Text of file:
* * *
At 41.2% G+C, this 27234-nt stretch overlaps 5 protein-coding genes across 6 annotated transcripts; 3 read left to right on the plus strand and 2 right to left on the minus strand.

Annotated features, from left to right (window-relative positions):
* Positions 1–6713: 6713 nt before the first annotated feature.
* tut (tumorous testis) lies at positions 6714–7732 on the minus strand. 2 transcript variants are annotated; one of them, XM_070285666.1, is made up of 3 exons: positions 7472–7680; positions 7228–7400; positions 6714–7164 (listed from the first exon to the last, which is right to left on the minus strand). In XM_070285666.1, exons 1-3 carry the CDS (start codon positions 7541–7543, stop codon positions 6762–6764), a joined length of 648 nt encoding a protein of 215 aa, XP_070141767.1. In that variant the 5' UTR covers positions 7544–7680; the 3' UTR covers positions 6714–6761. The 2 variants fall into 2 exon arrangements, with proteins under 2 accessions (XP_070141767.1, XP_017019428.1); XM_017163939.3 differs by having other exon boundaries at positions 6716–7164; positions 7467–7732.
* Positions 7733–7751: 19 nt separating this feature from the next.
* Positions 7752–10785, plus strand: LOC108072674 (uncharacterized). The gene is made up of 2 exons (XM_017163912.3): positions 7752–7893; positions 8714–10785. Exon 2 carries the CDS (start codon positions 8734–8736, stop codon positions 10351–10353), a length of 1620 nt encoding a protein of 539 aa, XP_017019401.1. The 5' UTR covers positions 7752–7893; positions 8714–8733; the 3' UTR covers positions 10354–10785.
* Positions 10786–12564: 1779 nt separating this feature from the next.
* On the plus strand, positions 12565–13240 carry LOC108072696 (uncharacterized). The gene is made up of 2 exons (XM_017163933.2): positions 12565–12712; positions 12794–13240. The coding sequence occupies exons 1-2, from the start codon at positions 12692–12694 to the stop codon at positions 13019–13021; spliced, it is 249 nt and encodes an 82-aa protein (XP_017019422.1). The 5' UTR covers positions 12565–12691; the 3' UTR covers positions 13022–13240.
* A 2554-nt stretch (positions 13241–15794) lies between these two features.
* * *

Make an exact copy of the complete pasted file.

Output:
At 41.2% G+C, this 27234-nt stretch overlaps 5 protein-coding genes across 6 annotated transcripts; 3 read left to right on the plus strand and 2 right to left on the minus strand.

Annotated features, from left to right (window-relative positions):
* Positions 1–6713: 6713 nt before the first annotated feature.
* tut (tumorous testis) lies at positions 6714–7732 on the minus strand. 2 transcript variants are annotated; one of them, XM_070285666.1, is made up of 3 exons: positions 7472–7680; positions 7228–7400; positions 6714–7164 (listed from the first exon to the last, which is right to left on the minus strand). In XM_070285666.1, exons 1-3 carry the CDS (start codon positions 7541–7543, stop codon positions 6762–6764), a joined length of 648 nt encoding a protein of 215 aa, XP_070141767.1. In that variant the 5' UTR covers positions 7544–7680; the 3' UTR covers positions 6714–6761. The 2 variants fall into 2 exon arrangements, with proteins under 2 accessions (XP_070141767.1, XP_017019428.1); XM_017163939.3 differs by having other exon boundaries at positions 6716–7164; positions 7467–7732.
* Positions 7733–7751: 19 nt separating this feature from the next.
* Positions 7752–10785, plus strand: LOC108072674 (uncharacterized). The gene is made up of 2 exons (XM_017163912.3): positions 7752–7893; positions 8714–10785. Exon 2 carries the CDS (start codon positions 8734–8736, stop codon positions 10351–10353), a length of 1620 nt encoding a protein of 539 aa, XP_017019401.1. The 5' UTR covers positions 7752–7893; positions 8714–8733; the 3' UTR covers positions 10354–10785.
* Positions 10786–12564: 1779 nt separating this feature from the next.
* On the plus strand, positions 12565–13240 carry LOC108072696 (uncharacterized). The gene is made up of 2 exons (XM_017163933.2): positions 12565–12712; positions 12794–13240. The coding sequence occupies exons 1-2, from the start codon at positions 12692–12694 to the stop codon at positions 13019–13021; spliced, it is 249 nt and encodes an 82-aa protein (XP_017019422.1). The 5' UTR covers positions 12565–12691; the 3' UTR covers positions 13022–13240.
* A 2554-nt stretch (positions 13241–15794) lies between these two features.